Like so many of the conversations that have gone before this one, we wind up in the time-for-money vs. value-for-money standoff.
As a programmer, if you can find someone who will reliably pay you an hourly rate that you feel comfortable with - and it's comfort that you seek - they you should take the money, do what you're contacted for, and (for extra points) add value anyplace you can. On the other hand, I see a tension between a demand for good programmers and a lot of people looking for work. I make no predictions about how that is going to play out.
I was working with a startup team where the technical co-founder stated that it would take something like $500k to buy him out - of a pre-revenue company. He based this valuation on "what I could have made based on similar people working for big companies doing similar work." If you want a job with a big company -- and can get one -- TAKE THE JOB, but stop comparing apples to tractors.
As a founder/client, if you don't have a clear specification of what is required and what kind of time, money, and expertise will be required to get it, it's quite likely that your costs are going to spiral out of control. There are good tools for incremental design and development (lean, agile, and other buzzwords). Remember that these are just tools and that your job as a founder includes managing the money and building a revenue stream.
Since this is Founder Dating, I'm going to assume that most of the people here are interested in getting new ventures off the ground. At the risk of pointing out the obvious:
- New ventures are risky - there is a high likelihood that people won't get paid what they are worth.
- The goal is to build a viable venture - in which case the payoff can be greater than a traditional "job" - but the big paydays are few and far between.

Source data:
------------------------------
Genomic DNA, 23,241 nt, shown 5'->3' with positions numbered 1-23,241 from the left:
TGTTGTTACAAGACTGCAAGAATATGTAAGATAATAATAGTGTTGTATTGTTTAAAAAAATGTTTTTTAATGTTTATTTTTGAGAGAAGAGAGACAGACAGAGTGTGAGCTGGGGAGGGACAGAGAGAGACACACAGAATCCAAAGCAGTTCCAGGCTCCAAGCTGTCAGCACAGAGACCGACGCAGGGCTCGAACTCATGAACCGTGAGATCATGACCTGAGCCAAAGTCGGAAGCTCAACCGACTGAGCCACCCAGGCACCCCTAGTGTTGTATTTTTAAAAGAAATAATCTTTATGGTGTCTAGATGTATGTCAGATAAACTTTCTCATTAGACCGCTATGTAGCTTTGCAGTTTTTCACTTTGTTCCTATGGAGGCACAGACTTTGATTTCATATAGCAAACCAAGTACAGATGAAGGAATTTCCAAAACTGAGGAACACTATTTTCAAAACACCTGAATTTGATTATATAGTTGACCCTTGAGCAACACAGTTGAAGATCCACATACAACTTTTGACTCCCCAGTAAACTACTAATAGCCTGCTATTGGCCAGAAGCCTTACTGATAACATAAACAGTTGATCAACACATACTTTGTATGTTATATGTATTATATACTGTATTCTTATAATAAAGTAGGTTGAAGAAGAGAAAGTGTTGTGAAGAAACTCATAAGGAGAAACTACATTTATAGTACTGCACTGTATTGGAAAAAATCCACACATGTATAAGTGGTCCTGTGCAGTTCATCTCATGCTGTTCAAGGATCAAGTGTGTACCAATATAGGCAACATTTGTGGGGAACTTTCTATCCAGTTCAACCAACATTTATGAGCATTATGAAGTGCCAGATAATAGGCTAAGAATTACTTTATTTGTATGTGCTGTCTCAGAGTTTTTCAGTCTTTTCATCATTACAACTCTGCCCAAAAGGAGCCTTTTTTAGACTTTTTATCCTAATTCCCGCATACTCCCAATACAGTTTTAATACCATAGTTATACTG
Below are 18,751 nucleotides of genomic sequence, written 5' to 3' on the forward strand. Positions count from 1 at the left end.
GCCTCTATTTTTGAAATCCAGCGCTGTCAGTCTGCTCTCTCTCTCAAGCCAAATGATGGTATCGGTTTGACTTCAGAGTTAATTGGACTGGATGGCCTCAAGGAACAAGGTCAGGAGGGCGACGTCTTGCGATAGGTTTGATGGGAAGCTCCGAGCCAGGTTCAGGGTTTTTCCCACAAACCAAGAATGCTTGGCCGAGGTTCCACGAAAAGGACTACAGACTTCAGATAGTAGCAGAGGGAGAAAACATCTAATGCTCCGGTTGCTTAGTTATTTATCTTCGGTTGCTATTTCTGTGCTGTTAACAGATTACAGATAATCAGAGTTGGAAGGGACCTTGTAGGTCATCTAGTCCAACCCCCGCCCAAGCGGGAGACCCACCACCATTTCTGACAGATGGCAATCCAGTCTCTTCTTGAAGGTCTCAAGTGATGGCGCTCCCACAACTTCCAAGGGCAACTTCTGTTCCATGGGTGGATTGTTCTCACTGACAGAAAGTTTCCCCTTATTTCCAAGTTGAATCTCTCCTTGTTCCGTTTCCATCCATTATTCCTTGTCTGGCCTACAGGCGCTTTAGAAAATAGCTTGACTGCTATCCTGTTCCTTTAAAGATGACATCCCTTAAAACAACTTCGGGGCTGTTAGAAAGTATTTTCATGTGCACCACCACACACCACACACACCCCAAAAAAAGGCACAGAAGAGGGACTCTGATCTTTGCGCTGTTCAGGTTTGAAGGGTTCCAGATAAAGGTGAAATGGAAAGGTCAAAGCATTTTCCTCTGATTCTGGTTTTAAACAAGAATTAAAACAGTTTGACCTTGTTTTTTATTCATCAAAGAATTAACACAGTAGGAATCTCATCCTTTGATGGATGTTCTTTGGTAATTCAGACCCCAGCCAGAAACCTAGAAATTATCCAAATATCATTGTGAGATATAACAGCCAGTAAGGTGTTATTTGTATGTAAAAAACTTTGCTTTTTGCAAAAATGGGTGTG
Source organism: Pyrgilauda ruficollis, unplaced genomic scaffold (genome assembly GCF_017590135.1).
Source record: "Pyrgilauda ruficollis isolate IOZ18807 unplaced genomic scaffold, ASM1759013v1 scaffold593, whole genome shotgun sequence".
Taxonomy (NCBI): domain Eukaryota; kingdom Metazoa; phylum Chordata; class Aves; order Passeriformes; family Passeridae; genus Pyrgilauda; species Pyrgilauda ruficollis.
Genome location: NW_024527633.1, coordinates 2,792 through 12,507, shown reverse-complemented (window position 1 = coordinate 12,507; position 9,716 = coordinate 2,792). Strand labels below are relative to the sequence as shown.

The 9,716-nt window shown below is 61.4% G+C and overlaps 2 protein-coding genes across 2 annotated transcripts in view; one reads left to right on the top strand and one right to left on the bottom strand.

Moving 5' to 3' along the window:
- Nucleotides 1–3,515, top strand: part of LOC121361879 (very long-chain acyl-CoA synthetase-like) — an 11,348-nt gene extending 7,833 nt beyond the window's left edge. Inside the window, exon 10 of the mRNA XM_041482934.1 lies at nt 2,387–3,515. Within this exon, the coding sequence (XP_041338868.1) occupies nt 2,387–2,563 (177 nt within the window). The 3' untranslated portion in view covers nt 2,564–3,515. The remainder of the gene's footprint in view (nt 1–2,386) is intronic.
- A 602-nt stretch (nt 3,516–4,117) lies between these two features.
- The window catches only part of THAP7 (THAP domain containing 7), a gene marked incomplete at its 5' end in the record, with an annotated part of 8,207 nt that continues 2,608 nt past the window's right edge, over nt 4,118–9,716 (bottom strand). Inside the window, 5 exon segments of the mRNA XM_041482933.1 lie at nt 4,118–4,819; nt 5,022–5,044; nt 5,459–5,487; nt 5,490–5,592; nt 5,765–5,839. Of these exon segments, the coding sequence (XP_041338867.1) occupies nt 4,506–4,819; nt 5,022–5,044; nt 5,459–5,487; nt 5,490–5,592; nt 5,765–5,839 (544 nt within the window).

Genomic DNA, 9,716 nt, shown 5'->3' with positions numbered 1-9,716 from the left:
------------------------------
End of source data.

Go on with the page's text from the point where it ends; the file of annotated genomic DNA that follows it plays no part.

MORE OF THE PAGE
- Startups are not a get rich quick (or even a reliable get rich slow) endeavour - you should get involved only if you you see an opportunity (based on how you personally define opportunity) that exceeds the risk.
- Pre-revenue funding options are getting harder to find ... so there is not a lot of money to pay anyone. A big part of making a startup successful is making sure that everyone has a enough resources to live - and realistic expectations about what that means. It's a difficult conversation and almost no one wants to have it as early in the process as they really should.
So - if you want to START a company (as a non-technical person, coder, money person, whatever) be prepared to act like a founder. If you want to buy services in the marketplace, be prepared to pay market prices (which many early stage companies can't afford). If you are offering goods and services based in the marketplace and you've got a cart full of $10 apples that are rotting in place, maybe your apples aren't worth $10 ... even if the cart next to you is selling out at $15.
The emerging economy is not business-as-usual ... founding a startup is even more (less?) so. It takes both creativity and a willingness to be creative. But that makes people uncomfortable so maybe it's just easier to complain about how "The other guy just doesn't understand how this industry works".